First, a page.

One of only a handful of drummers equally well known for his work as a composer, Brooklyn-based Harris Eisenstadt (b. Toronto, 1975) is among the most individual and prolific musicians of his generation. His resume includes studies with some of the most respected names in jazz and improvised music, West African and Afro-Cuban drumming, and performance credits in jazz, film, theater, poetry, dance, contemporary concert music and opera.


Eisenstadt has performed all over the globe, received grants from organizations such as Meet The Composer, American Composers Forum, Canada Council for the Arts, and appeared on more than 60 recordings since 2000, including twenty as a leader.  Recordings of his compositions often appear on the Songlines, Clean Feed, and No Business labels, and are consistently included on critics’ best-of lists. Recent honors: Rising Star Percussion Percussion, Arranger, and Composer categories of the Downbeat international critics poll; Best Album, Drummer, Composer categories of the El Intruso international critics poll.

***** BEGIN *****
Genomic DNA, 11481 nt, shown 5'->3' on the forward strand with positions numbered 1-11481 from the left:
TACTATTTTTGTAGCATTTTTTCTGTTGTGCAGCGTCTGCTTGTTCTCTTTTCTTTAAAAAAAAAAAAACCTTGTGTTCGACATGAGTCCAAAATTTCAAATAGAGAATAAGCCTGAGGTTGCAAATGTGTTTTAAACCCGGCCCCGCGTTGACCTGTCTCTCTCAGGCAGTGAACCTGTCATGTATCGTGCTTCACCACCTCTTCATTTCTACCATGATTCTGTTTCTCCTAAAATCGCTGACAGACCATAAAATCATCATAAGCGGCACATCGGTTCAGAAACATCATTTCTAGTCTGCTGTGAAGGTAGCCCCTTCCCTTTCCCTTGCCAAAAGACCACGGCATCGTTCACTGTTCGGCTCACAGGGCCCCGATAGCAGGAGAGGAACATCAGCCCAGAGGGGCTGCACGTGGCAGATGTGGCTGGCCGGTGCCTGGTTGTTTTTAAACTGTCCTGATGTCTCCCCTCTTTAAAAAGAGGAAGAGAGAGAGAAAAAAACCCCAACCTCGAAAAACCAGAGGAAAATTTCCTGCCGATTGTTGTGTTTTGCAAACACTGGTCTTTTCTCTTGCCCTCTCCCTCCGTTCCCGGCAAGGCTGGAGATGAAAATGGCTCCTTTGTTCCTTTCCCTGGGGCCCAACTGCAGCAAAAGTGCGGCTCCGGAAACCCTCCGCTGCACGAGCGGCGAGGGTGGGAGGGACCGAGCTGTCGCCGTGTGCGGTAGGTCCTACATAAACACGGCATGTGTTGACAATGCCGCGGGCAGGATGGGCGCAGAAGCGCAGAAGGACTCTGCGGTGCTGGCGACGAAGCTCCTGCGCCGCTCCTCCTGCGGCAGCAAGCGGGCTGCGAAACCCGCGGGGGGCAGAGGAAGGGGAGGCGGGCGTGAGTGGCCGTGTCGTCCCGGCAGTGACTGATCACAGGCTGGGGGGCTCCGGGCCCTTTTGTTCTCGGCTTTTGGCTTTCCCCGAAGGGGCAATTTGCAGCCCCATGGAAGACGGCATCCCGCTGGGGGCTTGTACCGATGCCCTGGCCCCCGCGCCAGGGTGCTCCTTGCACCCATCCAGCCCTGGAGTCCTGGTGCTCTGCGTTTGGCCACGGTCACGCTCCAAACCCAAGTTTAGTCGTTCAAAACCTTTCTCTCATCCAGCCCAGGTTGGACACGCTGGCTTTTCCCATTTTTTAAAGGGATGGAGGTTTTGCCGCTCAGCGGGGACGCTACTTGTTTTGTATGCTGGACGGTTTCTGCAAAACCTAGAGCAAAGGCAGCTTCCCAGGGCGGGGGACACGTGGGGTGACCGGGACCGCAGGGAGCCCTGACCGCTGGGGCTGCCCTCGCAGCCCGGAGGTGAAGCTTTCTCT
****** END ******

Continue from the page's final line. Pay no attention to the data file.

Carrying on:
His first work for orchestra, Palimpsest, was premiered by the American Composers Orchestra, as part of the Jazz Composers Orchestra Institute at Miller Theater, Columbia University (2011). Eisenstadt’s second orchestral work, Four Songs, commissioned by the Brooklyn Conservatory Community Orchestra, was premiered at the Brooklyn Museum (2013). His first string quartet, Whatever Will Happen, That Will Also Be, was premiered as part of Eisenstadt’s twelve-set residency at The Stone in NYC (2015), and released in 2017 on the No Business label. His latest composition project, “Poschiavo 50,” a collection of fifty compositions for small ensembles, will be premiered as part of a September 2018 residency at The Stone in New York. As a writer and radio producer, he has contributed to National Public Radio, AfroPop Worldwide, and John Zorn’s “Arcana XVIII: Musicians on Music.” Eisenstadt is also an active member of New York’s AfroCuban batá drumming community and a longtime researcher in African and Diaspora vernacular traditions. He has travelled to West Africa twice (Gambia, Senegal) to research Mandinka and Wolof music, and to Matanzas, Cuba three times to research Afro-Cuban music.

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